I'm in my final year of a non-law degree and have yet to take the GDL - will recruiters take into consideration that someone like me will not have a textbook understanding of the law, or is the application process harder or different in any way for non-law students?
As an intellectual property solicitor at Baker & McKenzie, Jason Raeburn’s work regularly centres on cutting-edge technologies and business models. Read on for more on the opportunities and experiences that come with working at such a forward-looking firm.
The SRA is on a mission to reduce bureaucracy and streamline its processes, including in relation to education and training. As such, you need to know what this regulator has changed and what it has got planned. Read on for an explanation on the regulatory amends that could affect your path to qualified solicitor.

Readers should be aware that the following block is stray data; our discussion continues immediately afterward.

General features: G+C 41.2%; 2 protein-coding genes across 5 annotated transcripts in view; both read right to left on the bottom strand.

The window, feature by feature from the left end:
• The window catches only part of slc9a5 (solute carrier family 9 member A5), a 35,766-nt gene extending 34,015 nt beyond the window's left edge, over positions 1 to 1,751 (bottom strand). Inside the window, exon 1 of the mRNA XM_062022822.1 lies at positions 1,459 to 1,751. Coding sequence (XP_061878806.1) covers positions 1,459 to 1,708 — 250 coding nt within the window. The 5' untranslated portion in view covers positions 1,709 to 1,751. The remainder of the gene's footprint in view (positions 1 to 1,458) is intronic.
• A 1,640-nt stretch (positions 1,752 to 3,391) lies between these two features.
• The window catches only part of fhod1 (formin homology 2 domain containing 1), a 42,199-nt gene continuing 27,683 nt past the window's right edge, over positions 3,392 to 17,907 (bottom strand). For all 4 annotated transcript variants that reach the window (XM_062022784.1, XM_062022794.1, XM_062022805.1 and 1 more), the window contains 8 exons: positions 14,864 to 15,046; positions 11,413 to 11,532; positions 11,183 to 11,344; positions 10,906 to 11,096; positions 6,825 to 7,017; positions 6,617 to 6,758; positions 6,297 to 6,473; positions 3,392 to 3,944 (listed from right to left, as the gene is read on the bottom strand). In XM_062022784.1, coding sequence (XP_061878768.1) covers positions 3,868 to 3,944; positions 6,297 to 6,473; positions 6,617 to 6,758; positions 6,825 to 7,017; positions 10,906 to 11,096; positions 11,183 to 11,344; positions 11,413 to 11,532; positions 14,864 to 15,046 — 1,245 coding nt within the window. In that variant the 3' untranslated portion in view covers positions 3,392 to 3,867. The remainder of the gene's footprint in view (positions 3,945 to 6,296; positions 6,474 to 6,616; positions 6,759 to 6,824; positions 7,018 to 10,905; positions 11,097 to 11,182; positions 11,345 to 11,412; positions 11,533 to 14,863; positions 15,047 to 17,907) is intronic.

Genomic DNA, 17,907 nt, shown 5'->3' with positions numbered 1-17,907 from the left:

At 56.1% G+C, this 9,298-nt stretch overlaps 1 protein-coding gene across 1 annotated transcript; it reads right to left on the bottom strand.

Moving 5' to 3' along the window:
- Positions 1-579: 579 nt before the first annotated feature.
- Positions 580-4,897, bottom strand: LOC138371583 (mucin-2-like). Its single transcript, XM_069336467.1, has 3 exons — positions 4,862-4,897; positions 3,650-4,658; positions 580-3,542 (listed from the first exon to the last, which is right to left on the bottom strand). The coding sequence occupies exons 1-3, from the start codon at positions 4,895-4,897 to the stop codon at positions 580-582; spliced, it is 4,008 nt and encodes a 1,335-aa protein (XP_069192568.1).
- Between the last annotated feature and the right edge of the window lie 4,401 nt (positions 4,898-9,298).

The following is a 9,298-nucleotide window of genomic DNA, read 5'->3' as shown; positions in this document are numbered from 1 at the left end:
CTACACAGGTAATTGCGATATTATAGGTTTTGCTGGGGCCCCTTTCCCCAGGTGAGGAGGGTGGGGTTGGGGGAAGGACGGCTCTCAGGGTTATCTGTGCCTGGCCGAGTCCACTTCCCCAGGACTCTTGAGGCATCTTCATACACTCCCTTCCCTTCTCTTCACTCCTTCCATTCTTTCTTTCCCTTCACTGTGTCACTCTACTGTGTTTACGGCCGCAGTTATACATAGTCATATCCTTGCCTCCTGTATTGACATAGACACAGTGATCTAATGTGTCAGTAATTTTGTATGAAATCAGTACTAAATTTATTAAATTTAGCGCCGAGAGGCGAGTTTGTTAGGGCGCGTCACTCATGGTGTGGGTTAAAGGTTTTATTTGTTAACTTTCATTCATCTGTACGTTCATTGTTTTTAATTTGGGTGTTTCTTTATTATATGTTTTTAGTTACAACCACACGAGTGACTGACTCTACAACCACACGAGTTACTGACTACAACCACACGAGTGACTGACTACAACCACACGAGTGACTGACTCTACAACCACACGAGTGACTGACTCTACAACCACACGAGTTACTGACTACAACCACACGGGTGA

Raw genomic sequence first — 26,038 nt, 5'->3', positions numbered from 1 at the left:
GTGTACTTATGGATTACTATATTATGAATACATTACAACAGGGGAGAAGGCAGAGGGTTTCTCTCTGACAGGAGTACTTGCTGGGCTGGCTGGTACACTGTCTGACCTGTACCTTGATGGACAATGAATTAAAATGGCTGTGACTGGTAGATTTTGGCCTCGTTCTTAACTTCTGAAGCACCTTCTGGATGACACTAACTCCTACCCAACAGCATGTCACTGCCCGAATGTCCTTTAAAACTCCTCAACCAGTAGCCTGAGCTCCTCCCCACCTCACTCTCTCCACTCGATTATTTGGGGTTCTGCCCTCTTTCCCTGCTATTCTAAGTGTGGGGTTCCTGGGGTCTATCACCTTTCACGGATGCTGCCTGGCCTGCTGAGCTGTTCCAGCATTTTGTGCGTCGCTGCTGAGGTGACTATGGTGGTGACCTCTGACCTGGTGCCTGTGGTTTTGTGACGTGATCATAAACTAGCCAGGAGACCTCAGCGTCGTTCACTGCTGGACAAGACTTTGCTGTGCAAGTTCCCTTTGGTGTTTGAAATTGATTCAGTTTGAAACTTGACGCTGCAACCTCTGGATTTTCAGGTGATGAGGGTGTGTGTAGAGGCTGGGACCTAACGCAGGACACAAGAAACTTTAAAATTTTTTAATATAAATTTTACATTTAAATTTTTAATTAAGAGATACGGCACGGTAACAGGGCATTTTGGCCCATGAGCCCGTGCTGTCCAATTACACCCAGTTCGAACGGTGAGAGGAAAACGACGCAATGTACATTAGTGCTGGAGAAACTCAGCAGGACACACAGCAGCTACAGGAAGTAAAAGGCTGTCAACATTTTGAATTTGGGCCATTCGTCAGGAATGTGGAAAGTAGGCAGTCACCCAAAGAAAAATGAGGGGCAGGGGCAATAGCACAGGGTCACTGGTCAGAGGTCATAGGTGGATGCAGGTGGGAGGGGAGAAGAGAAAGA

The road to becoming a solicitor, is clear – law degree, LPC, training contract, done! If you studied a non-law degree, that's fine too – just throw a one-year GDL into the mix and you can still qualify as a solicitor.